By Ace Collins, Crosswalk.com
To many people, the lyrics of the song “The Twelve Days of Christmas” seem strange beyond belief. The odd carol’s words might make one think it is a novelty song, in the vein of “Grandma Got Run Over by a Reindeer” or “My Favorite Things.” Though a host of modern internet sites and some magazine articles have tried to reduce “The Twelve Days of Christmas” to a little more than a silly Christmas carol, most scholars of the Catholic Church deem it a very important surviving example of a time when that denomination used codes to disguise their teachings.
Christian Meaning Behind the 12 Days of Christmas
Originally a poem written by Catholic clerics, "The Twelve Days of Christmas" song was transformed into a carol at a time when celebrating the twelve days of Christmas was one of the most important holiday customs. By understanding the meaning the clerics chose the twelve days as wrapping for their poem, the full impact of the tradition of the twelve days of Christmas can be understood.
On the first day of Christmas, my true love gave to me... a partridge in a pear tree.
The partridge in a pear tree represents Jesus, the Son of God, whose birthday we celebrate on the first day of Christmas. Christ is symbolically presented as a mother partridge, the only bird that will die to protect its young.
On the second day of Christmas, my true love gave to me... two turtledoves.
These twin birds represent the Old and New Testaments. So in this gift, the singer finds the complete story of Judeo-Christian faith and God’s plan for the world. The doves are the biblical roadmap that is available to everyone.
On the third day of Christmas, my true love gave to me... three French hens.
These birds represent faith, hope, and love. This gift hearkens back to 1 Corinthians 13, the love chapter written by the apostle Paul.
On the fourth day of Christmas, my true love gave to me... four calling birds.
One of the easiest facets of the song’s code to figure out, these fowl are the four Gospels—Matthew, Mark, Luke, and John.
On the fifth day of Christmas, my true love gave to me... five gold rings.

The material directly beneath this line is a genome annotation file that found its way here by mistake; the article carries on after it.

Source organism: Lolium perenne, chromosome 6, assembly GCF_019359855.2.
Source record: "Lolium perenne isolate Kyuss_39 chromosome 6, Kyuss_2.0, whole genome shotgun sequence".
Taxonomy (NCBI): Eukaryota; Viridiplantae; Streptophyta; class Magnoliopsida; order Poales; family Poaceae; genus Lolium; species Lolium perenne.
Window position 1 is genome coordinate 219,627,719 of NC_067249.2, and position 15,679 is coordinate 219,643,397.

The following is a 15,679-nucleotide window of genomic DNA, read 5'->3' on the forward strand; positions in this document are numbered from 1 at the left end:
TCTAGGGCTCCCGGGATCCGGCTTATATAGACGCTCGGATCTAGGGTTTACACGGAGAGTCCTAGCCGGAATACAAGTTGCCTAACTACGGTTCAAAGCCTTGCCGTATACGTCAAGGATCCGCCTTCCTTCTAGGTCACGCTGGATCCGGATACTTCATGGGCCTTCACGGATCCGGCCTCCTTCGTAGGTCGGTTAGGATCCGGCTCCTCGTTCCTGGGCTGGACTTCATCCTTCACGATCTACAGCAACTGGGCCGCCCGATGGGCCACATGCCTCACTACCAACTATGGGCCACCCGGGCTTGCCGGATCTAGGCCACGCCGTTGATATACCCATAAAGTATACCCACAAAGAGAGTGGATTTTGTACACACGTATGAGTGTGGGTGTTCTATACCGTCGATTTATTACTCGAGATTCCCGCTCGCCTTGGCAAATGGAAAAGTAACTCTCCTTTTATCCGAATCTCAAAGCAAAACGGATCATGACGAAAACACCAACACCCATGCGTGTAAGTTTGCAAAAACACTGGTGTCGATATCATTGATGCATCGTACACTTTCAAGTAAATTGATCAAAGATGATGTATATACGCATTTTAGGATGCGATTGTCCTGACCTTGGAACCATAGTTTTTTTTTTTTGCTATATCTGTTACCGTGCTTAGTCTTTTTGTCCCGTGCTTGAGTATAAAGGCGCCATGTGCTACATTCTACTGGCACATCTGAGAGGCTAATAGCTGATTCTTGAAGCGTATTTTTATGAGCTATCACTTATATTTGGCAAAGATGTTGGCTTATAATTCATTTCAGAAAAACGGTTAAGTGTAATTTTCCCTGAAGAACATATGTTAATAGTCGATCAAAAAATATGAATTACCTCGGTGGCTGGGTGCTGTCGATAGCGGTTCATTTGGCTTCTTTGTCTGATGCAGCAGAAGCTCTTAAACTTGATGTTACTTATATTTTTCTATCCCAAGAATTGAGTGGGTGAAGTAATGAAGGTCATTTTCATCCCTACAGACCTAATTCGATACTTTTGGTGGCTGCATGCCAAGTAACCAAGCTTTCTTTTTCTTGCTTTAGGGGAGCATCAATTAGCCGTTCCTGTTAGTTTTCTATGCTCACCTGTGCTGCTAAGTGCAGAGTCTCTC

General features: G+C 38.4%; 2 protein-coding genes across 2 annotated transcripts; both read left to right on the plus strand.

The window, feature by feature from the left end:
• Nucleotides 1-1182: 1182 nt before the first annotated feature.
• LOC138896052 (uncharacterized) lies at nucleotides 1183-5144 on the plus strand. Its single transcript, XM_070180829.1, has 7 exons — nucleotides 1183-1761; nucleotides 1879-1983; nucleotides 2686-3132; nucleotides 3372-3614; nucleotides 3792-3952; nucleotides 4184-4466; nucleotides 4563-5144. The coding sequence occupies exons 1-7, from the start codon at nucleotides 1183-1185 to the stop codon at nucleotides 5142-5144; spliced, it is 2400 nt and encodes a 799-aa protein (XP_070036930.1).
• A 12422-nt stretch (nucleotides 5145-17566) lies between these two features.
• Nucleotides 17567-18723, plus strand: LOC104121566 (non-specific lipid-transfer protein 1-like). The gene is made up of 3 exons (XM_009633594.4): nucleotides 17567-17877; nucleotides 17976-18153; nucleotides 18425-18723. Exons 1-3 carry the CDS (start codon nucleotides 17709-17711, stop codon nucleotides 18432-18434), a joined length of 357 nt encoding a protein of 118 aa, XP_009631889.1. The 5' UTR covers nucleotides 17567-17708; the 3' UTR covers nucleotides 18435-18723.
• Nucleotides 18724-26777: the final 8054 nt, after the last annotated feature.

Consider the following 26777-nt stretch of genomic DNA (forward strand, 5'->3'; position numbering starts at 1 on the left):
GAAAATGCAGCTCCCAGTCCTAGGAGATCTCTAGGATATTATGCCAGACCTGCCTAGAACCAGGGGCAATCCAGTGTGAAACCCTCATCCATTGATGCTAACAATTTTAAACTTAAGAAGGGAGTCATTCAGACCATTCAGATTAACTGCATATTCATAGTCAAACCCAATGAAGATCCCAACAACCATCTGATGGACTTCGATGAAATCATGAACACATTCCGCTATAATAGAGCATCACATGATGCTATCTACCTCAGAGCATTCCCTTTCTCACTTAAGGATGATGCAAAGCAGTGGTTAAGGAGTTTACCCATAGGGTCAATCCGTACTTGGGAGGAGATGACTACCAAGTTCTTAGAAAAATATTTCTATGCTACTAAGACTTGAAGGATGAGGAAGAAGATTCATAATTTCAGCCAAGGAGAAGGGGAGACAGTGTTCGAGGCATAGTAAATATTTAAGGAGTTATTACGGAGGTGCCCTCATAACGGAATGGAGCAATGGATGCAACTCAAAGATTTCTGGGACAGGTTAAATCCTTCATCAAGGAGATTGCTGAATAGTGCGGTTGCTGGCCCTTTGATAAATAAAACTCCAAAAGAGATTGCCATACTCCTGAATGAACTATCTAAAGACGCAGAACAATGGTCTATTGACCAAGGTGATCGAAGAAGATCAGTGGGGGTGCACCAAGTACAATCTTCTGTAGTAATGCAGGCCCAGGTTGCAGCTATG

The gift of the rings represents the first five books of the Old Testament, known as the Torah or the Pentateuch.
On the sixth day of Christmas, my true love gave to me... six geese a-laying.
These lyrics can be traced back to the first story found in the Bible. Each egg is a day in creation, a time when the world was “hatched” or formed by God.
On the seventh day of Christmas my true love gave to me... seven swans a-swimming.
It would take someone quite familiar with the Bible to identify this gift. Hidden in the code are the seven gifts of the Holy Spirit: prophecy, ministry, teaching, exhortation, giving, leading, and compassion. As swans are one of the most beautiful and graceful creatures on earth, they would seem to be a perfect symbol for spiritual gifts.
On the eighth day of Christmas, my true love gave to me... eight maids a-milking.
As Christ came to save even the lowest of the low, this gift represents the ones who would receive his word and accept his grace. Being a milkmaid was about the worst job one could have in England during this period; this code conveyed that Jesus cared as much about servants as he did those of royal blood. The eight who were blessed included the poor in spirit, those who mourn, the meek, those who hunger and thirst for righteousness, the merciful, the pure in heart, the peacemakers, and those who are persecuted for righteousness’ sake.